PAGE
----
Caring for young children is hard work, but it’s not rocket science. Unfortunately, no one has told that to the folks running the public preschool programs in Washington, DC. The District bureaucrats just mandated that by 2020 lead teachers must earn an associate degree, child-care center directors must get a bachelor’s degree and home-care providers and assistant teachers need to qualify for a CDA (Child Development Associate) Credential.
In their reasoning, DC’s authorities cited a National Academies report stating that the country needs a workforce “unified by the foundation of the science of child development.” In other words, now that we know a lot more about what goes on in kids’ brains, we should apply that knowledge when taking care of children in their early years.
Fair enough. But this “new” knowledge largely reflects the way we cared for kids long before most people considered going to college at all.
For one, it says teachers need to talk to kids and listen to them. A 2011 study in the journal Child Development found teachers’ use of strong vocabulary in spontaneous conversation is the best predictor of reading comprehension in fourth grade. As early-childhood expert Erika Christakis wrote in The Atlantic a couple years ago, “Conversation is gold. It’s the most efficient early-learning system we have.”
Research also suggests that time spent in unstructured play is important for physical and emotional development. It actually changes the neurons at the front end of the brain, giving children the ability to regulate emotions, make plans for the future and solve problems, according to Sergio Pellis, a researcher at the University of Lethbridge in Alberta, Canada. “Without play experience, those neurons aren’t changed,” he told NPR recently.
It’s not just unstructured play but also outdoor time that can aid in physical and emotional development. Children who played outside for an hour a day had a significantly lower body mass index than those who didn’t. A recent report from the Institute for European Environmental Policy found that people living close to nature are not only less likely to be obese and inactive, they are also less likely to be dependent on anti-depressants. Other research shows that nature provides a laboratory for kids, enabling them to make observations about their environment and allowing their brains to recharge.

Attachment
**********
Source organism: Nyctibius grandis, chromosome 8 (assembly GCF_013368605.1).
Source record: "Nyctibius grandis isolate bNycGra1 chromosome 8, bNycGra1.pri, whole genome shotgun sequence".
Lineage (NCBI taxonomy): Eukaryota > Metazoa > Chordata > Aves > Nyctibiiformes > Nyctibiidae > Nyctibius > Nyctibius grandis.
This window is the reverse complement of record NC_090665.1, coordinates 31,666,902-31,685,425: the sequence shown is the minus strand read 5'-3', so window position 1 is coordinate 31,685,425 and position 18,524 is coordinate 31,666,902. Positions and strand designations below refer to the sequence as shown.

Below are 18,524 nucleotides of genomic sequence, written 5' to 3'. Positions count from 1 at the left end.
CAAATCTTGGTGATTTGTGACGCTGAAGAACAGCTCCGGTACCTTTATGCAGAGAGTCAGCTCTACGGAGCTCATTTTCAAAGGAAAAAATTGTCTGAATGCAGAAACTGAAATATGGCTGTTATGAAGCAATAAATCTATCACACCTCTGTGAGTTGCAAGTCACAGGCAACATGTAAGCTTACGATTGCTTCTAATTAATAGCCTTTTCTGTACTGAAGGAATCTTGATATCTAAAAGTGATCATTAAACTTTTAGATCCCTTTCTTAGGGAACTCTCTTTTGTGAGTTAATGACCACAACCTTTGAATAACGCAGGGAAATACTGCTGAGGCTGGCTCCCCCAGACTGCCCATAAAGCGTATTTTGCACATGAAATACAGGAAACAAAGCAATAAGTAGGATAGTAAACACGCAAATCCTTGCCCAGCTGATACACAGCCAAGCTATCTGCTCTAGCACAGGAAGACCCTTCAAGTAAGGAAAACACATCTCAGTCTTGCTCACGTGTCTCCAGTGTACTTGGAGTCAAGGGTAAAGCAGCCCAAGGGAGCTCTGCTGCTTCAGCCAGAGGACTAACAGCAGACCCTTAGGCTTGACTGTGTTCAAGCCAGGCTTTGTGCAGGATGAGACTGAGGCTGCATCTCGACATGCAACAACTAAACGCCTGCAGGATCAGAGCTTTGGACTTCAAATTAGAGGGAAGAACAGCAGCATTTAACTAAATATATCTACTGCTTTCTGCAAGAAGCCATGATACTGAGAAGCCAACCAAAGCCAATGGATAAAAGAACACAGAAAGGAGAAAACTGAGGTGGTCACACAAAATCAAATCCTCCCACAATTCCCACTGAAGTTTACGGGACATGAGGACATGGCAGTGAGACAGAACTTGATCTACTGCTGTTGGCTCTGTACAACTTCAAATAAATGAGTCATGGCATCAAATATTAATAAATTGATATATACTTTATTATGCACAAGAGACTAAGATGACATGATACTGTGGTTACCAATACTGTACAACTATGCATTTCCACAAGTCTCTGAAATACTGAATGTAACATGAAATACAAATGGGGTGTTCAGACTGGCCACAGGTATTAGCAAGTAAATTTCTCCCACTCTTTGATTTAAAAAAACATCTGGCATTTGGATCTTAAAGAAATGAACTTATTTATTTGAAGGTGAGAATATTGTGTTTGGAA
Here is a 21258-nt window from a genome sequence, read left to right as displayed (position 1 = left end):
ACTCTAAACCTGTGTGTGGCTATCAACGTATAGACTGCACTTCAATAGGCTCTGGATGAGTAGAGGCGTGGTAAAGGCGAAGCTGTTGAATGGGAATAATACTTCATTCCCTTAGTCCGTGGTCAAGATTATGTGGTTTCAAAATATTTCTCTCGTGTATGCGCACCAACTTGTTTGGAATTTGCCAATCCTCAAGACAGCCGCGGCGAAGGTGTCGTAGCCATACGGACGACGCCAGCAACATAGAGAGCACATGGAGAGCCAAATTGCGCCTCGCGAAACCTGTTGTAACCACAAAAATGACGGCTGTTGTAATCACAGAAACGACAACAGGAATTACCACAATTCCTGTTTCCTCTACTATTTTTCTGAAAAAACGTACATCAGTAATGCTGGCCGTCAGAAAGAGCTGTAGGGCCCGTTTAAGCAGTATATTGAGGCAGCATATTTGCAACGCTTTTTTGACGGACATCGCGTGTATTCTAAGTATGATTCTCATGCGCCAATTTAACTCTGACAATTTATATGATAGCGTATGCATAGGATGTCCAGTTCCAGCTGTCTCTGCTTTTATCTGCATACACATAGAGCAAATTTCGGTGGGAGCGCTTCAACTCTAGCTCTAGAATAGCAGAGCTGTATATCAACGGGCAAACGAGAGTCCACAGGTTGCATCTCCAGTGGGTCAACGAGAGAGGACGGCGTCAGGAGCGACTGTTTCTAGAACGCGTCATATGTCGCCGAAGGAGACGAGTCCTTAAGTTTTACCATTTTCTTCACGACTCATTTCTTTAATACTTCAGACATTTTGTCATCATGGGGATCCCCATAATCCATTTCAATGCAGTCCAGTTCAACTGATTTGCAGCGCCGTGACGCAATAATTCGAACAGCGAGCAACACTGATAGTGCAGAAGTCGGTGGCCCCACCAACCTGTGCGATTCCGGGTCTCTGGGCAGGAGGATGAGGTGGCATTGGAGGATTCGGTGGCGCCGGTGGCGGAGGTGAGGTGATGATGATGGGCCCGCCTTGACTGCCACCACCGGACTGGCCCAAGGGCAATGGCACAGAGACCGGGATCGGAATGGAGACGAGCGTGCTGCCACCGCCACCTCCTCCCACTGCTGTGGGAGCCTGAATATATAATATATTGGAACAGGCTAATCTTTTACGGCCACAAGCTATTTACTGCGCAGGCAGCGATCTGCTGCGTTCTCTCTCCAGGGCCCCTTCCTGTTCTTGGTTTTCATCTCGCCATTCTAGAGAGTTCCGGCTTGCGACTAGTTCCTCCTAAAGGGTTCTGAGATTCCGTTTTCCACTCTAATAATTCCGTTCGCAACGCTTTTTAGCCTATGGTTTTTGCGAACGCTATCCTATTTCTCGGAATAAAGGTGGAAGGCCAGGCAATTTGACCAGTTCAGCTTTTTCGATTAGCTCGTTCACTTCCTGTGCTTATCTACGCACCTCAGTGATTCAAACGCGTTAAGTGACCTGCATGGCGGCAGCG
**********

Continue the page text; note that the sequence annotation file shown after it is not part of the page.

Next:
So the question is this: Do you need a college degree to spend time having spontaneous conversations with kids, playing with them outside, encouraging them to build with blocks, etc.? Obviously not. But you’d be surprised by the number of child-care workers who can’t or won’t do these things.
Many child-care workers are looking at their phones instead of paying attention to children. Or they are talking to other adults. When they do communicate with children, they are using baby talk instead of engaging the kids in real conversation. They are happy to give out hugs and have children sit on their laps — nothing wrong with that — but their interactions seem more focused on the cuteness of their charges than really playing with children on their level.
In the past decade I have hired four nannies, multiple evening baby sitters and sent my kids to three different preschools where I’ve watched around two dozen teachers and probably another dozen camp counselors interact with my children when they were under the age of 5. I’ve also watched a lot of other children’s caregivers.
The best ones, the most inspiring ones and the most trustworthy ones are not necessarily the ones with the most time spent in school. They are the ones who genuinely seem to enjoy doing the things that kids want to do (getting down on the floor, going outside no matter the weather) and who would gladly drop any conversation with an adult to speak with a child.
Some have pointed out that this new rule will make child care more expensive for parents in Washington, as parents and taxpayers will be forced to subsidize this extra course work. But what’s worse, the cost will go up without improving the quality of child care.
In the world of private child care, middle- and upper-class moms do not require their nannies or home-based day-care providers to have advanced degrees. What we value most is recommendations from other parents. Do these child care workers know where the nearby parks are? Will they play in the snow? When they go to the library, do they stick the kids on computers or actually pick out books and read them? Do they let kids choose the activities even if they might make a mess? Will they engage in extended periods of imaginary play?
As parents know, this can be exhausting work (even if it’s often fun). And, no matter what government bureaucrats tell you, spending thousands of dollars and hundreds of hours in a classroom is not going to make anyone any good at it.